The following article contains discussions about Spider-Man: No Way Home. Proceed at your own discretion.
It’s sad that the second trailer for Spider-Man: No Way Home probably made more money for Marvel and Sony than the criminally underrated The Last Duel made in its entire box office.
The studios even made an “event” out of the trailer release, hosting a packed auditorium in Los Angeles to screen it minutes before the rest of the internet saw it. This is a brilliant marketing strategy (something Marvel has proven to be quite good at), but I simply find it ridiculous. I saw on Twitter that people were flying out to Los Angeles just to see the trailer. A trailer that can just as easily be pulled up on a phone at a moment’s notice.
And yes, you could argue that it’s “part of the experience.” But if the die-hard Spider-Man fans (I’m not sure about calling them ‘web-heads’) get this hyped and theorize this much about a trailer, how will the actual movie be handled?
I’m worrying that No Way Home is being unfairly burdened with all of these expectations from fans. They’ve gotten it ingrained in their minds (helped, I’ll admit, by some pretty damning leaked skills) that Charlie Cox will appear as Matt Murdock and Tobey Maguire and Andrew Garfield will appear as their respective Peter Parkers. But what happens if this isn’t the case? What happens if this was just an extremely clever marketing ploy, and they’re not actually in the movie?
People would be angry. Casual fans would most likely shrug it off, but the diehard fans would not be having it. I don’t think this is the case — as I mentioned, those leaked photos are pretty damning, along with some other circumstantial evidence —because Marvel has always been great at giving the people what they want. I think Sony is the biggest problematic factor in this equation.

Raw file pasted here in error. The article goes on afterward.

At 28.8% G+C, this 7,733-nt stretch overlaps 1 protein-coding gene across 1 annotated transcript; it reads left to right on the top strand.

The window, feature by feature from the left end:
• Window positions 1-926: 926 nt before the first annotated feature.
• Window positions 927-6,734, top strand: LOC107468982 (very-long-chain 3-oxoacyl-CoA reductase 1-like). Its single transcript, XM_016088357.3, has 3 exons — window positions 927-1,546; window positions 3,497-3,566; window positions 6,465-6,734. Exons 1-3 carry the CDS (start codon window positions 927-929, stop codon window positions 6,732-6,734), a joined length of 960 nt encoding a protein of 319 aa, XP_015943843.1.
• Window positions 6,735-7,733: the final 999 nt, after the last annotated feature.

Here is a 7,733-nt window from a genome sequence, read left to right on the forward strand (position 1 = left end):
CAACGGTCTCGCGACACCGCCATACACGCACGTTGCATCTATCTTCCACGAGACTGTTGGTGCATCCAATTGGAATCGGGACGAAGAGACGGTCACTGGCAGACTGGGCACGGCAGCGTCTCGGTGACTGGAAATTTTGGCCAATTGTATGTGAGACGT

I’ll compare No Way Home with Avengers: Endgame, definitely the most-anticipated Marvel movie prior to No Way Home. Nobody knew anything about the plot for Endgame. Sure, there were plot “leaks,” but Marvel’s security has always been thousands of times more tighter than Sony’s. We suspected there might be time travel involved, and everyone had their theories on how Iron Man and Captain America would be written out of the story, but basically everything about that movie was a complete surprise. The same will not be true for No Way Home, which has been the target of scoopers essentially ever since it was announced. If you can avoid leaks and spoilers for this movie, definitely do it. There will be lots of surprises preserved for the viewing experience next month (there better be, in this two and a half hour movie), but I have a feeling that the less you know going in, the better.
No Way Home has the responsibility of continuing the newly-set-up multiverse storyline, setting up Doctor Strange in the Multiverse of Madness, and giving the fans exactly what they want. Giving everyone what they want is virtually impossible, and as each new vignette in the trailer seems to introduce a new character or factor in this already-cluttered story, I get increasingly concerned that this movie is attempting too much. I have faith in all the creatives involved, but Tom Holland’s recent comments about script rewrites only seems to support my concerns.
Honestly, I’ve seen better trailers. I threw it on the TV when I got home that night, thought it was fun, but then I turned it off and didn’t think too much about it until now. It’s really fun to see Green Goblin, Doc Ock, Electro, the Sandman and the Lizard teaming up to defeat Spider-Man (or perhaps Spider-Men?) but I think the movie will go over better with the general public if the more vocal fans temper their expectations just a bit more. There will be something for everyone, and I do have hope that people will love it. A cautious, quietly excited bit of hope.
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